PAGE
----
I've been hanging out with this book a lot lately (see the sidebar for info). I bought it right after we moved into the little gray house, which is actually a bigger-than-we-need gray house, because after over ten years of apartment and condo living, Neel and I were moving into our first honest-to-god house together. On our drive across the country to a land both foreign and familiar to us, I spent a lot of time thinking about framing our new life in this new space.
I still think about these things, oh, almost daily, and I love books like this. I tried for a long time with this book and books like Denise Linn's Sacred Space, or Karen Kingston's to work hard at really creating the kinds of spaces that they talk about. A lot of it doesn't quite feel like the right fit for me. Too much bell-ringing and energy-clearing. Oh, I tried it all, but boy did I feel self-conscious doing it. Still, books like this are so inspiring and... well, comforting. They tell me it's okay to spend time (way too much time, actually) thinking about stuff like, so, if I do get some brown curtains for the bedroom, what will that do to the gray and red quilt I want to make us? I still haven't decided about that one, but what I find works best for me is to simply be mindful of the space I'm living in. Really, being mindful is the way I want to try to live every aspect of my life, but it comes out more clearly in my home.
Jane Alexander talks about bringing Hestia, the goddess of the hearth back into our homes. Our lives, Alexander argues, are Hermes-driven, hectic and over-full. Over-full to the point that we have lost the essential order and sense of haven that our homes should give us. And I love this: Alexander points out that the word "focus" is a Latin word for hearth, and the hearth is Hestia's domain. You honor Hestia when you lay your table with attention and care, or when you light a fire to sit by on a cool autumn evening.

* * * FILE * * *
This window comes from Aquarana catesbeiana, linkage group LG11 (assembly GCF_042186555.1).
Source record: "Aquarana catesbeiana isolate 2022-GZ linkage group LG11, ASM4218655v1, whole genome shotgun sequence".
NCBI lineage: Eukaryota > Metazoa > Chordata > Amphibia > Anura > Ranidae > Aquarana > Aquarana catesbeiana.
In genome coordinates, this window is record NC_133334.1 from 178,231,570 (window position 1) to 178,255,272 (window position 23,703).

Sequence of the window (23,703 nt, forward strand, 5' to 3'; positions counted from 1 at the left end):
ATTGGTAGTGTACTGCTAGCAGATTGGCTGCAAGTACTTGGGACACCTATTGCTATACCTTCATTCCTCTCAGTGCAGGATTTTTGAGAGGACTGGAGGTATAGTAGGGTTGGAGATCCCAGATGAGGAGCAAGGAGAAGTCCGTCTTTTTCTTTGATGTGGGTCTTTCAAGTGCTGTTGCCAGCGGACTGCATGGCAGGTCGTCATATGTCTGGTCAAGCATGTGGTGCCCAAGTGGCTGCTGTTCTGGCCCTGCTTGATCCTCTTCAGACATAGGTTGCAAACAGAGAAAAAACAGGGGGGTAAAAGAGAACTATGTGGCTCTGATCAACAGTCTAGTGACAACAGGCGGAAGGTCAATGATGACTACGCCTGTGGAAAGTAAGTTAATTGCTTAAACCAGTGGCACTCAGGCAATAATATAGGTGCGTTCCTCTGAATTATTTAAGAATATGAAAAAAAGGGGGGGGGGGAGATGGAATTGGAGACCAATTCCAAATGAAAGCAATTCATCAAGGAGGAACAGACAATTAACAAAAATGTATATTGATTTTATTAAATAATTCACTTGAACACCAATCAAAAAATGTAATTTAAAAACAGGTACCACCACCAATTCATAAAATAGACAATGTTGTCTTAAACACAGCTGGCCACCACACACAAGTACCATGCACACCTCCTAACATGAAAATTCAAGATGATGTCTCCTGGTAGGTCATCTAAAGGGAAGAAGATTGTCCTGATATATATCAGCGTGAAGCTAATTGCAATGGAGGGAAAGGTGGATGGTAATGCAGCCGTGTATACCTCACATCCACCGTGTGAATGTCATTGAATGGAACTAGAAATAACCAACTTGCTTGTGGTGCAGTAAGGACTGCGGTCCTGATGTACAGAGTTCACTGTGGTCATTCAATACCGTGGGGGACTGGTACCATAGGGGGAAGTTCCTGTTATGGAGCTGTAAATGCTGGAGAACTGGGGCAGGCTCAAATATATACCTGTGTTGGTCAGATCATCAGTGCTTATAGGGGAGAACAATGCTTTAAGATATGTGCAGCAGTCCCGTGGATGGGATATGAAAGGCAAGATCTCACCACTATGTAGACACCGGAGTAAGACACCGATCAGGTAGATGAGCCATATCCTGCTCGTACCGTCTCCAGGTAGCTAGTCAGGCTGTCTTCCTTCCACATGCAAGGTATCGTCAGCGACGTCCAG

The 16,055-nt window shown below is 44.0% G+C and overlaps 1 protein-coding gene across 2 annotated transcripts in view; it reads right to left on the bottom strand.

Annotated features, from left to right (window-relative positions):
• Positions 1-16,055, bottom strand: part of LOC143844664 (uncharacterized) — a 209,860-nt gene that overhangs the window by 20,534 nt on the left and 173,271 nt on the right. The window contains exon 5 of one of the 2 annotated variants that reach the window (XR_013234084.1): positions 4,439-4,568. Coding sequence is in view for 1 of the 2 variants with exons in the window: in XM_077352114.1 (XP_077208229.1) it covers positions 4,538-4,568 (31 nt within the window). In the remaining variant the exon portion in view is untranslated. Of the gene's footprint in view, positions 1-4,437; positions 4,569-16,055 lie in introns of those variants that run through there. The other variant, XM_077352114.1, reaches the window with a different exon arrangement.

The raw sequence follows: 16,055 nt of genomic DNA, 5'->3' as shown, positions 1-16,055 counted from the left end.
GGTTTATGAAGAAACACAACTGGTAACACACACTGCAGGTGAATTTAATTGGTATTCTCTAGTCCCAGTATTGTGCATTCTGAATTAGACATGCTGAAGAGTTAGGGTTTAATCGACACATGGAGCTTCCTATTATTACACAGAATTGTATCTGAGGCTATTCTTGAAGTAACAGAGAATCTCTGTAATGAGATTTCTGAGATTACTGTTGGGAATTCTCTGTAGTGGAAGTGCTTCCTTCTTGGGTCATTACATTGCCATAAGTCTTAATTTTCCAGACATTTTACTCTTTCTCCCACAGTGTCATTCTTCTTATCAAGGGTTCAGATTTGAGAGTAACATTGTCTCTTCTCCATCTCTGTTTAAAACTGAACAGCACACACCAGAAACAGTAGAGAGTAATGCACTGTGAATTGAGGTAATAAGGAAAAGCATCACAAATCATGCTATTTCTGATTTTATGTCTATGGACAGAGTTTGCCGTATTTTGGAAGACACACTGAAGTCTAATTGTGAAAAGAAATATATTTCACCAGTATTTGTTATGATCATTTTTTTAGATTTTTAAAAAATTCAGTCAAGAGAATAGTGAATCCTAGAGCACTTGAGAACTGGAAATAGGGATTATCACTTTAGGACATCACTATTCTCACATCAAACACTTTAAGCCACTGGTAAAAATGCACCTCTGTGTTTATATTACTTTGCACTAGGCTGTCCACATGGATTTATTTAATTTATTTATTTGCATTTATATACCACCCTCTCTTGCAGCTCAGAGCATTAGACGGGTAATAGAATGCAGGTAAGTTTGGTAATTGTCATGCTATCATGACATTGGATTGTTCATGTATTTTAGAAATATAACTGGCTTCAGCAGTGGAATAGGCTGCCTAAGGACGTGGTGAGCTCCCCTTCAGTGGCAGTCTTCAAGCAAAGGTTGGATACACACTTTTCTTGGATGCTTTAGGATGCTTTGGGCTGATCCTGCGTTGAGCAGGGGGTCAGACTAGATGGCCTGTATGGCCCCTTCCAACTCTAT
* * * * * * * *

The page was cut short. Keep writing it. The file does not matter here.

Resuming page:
When I think about the rooms in my home, the idea of intention is what comes most to my mind. I like rooms with intention. Rooms that have a clear use and are clearly used. That's where Hestia seems to sing most for me. I offends my sense of order and focus when rooms are a hodge-podge of items and intents. "Let's put the CD case in here because there's room on that one wall, and it doesn't really go anywhere else," kinds of rooms. I'm never successful, but boy I'm trying. Our kitchen is our family room and home office, but really it's meant to be all of those things. Do I think a comfy sectional with a wall-mounted flat screen for tv watching and XBOX playing would give it more intention, well sure. But the sofa that's here now is serving it's purpose just fine. The tv too, I suppose. And what else is funny is that my same sense of order isn't offended in other homes. Just my own. In other people's houses, I tend to find myself thinking things like, "what a great idea to put the CD cabinet there. I wonder if ours would work in a different spot." Go figure.
All this thought about intention brings me right around to the Blue Rain Room. Of all our rooms, this room has had the least intention of any. For awhile, at least. When we moved in, the previous owners were finishing up a master bedroom/kitchen (don't get me started on that one...) addition, and what was once just a smallish bedroom became a walk-through room to the master. It's hard to know what to do with a walk-through bedroom with no lighting, only one outlet and a really small closet. If we'd had another baby, it would have made a great nursery, for awhile at least, but since we didn't, it just became a room we walked through to get to our bedroom. We plunked some bookshelves in there because that was a good place for them. We talked about ordering a closet system from IKEA and turing it into a closet space while using our current closet to expand our master bath. Somewhere along the way, as we were just walking through, I painted it this lovely shade of gray blue (Rain Washed, by Behr), and the color alone made me happier to be in there.